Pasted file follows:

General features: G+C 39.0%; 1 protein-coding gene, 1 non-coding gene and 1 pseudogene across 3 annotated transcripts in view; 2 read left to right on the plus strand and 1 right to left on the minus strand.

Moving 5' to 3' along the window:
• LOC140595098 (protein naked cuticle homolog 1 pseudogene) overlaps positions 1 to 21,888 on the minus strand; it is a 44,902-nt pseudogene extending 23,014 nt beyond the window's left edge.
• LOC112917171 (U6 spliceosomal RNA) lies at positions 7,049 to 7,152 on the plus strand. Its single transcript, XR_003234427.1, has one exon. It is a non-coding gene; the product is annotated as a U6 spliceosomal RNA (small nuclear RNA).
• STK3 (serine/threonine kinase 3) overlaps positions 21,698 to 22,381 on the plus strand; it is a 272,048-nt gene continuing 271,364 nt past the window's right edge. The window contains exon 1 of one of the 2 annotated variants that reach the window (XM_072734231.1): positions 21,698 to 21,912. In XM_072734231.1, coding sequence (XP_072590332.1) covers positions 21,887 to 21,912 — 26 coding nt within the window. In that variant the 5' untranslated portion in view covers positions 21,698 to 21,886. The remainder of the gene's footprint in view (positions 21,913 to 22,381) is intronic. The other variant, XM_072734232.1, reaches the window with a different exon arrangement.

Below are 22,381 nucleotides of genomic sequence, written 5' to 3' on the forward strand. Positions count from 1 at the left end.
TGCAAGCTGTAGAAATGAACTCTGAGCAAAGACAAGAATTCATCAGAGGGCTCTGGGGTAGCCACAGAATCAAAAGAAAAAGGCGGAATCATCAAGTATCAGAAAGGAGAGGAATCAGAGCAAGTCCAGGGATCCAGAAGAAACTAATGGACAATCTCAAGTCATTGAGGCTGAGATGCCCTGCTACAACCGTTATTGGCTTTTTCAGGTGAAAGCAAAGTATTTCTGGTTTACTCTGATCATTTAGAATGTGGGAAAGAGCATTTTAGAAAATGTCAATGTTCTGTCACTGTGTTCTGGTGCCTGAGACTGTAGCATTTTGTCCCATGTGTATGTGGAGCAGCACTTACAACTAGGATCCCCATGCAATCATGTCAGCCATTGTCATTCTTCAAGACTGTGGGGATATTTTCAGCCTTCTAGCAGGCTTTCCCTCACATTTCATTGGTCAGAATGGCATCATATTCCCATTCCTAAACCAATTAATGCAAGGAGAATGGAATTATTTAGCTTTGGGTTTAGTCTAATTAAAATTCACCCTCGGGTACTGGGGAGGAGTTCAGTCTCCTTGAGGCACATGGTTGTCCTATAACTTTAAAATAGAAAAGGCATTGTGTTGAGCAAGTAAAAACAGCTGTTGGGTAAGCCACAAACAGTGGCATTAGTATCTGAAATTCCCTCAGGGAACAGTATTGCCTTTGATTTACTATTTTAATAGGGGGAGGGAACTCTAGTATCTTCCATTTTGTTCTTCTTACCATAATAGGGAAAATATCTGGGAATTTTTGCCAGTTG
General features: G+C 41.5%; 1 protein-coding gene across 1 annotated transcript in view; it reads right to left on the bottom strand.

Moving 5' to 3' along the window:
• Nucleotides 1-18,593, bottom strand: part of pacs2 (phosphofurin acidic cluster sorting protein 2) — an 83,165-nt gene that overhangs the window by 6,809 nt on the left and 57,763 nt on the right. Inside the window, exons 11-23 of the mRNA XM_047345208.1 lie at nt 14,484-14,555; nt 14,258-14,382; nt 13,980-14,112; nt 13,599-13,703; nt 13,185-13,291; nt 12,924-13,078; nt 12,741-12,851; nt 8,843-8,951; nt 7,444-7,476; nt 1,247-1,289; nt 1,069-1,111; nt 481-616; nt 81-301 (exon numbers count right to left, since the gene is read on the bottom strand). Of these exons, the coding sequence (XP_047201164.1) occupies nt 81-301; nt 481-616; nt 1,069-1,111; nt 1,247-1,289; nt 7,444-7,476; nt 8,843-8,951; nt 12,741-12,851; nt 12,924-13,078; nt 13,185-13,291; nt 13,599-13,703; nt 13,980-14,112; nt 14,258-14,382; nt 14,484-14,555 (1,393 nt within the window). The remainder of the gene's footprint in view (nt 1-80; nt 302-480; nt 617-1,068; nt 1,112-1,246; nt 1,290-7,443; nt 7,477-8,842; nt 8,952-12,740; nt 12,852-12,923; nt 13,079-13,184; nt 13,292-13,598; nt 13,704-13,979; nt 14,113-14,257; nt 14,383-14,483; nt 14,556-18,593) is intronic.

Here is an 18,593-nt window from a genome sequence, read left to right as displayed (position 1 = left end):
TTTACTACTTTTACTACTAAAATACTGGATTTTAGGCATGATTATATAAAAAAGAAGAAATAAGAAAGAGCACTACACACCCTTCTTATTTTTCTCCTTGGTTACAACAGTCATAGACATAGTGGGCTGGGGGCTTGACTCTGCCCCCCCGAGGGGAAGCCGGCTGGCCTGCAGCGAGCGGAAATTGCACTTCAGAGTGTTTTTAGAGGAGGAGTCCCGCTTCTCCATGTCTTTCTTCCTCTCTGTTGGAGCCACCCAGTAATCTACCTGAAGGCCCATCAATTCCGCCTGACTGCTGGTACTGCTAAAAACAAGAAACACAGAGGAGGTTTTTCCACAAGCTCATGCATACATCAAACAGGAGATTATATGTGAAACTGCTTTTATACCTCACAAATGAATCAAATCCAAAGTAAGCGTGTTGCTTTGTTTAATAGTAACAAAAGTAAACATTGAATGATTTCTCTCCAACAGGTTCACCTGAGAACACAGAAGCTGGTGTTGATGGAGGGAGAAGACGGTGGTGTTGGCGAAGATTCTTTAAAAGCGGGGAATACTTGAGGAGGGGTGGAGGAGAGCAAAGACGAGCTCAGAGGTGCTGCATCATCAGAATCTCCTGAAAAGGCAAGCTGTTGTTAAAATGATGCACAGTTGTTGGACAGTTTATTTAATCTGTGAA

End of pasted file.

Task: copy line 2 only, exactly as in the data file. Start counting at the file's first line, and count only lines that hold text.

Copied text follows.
Moving 5' to 3' along the window: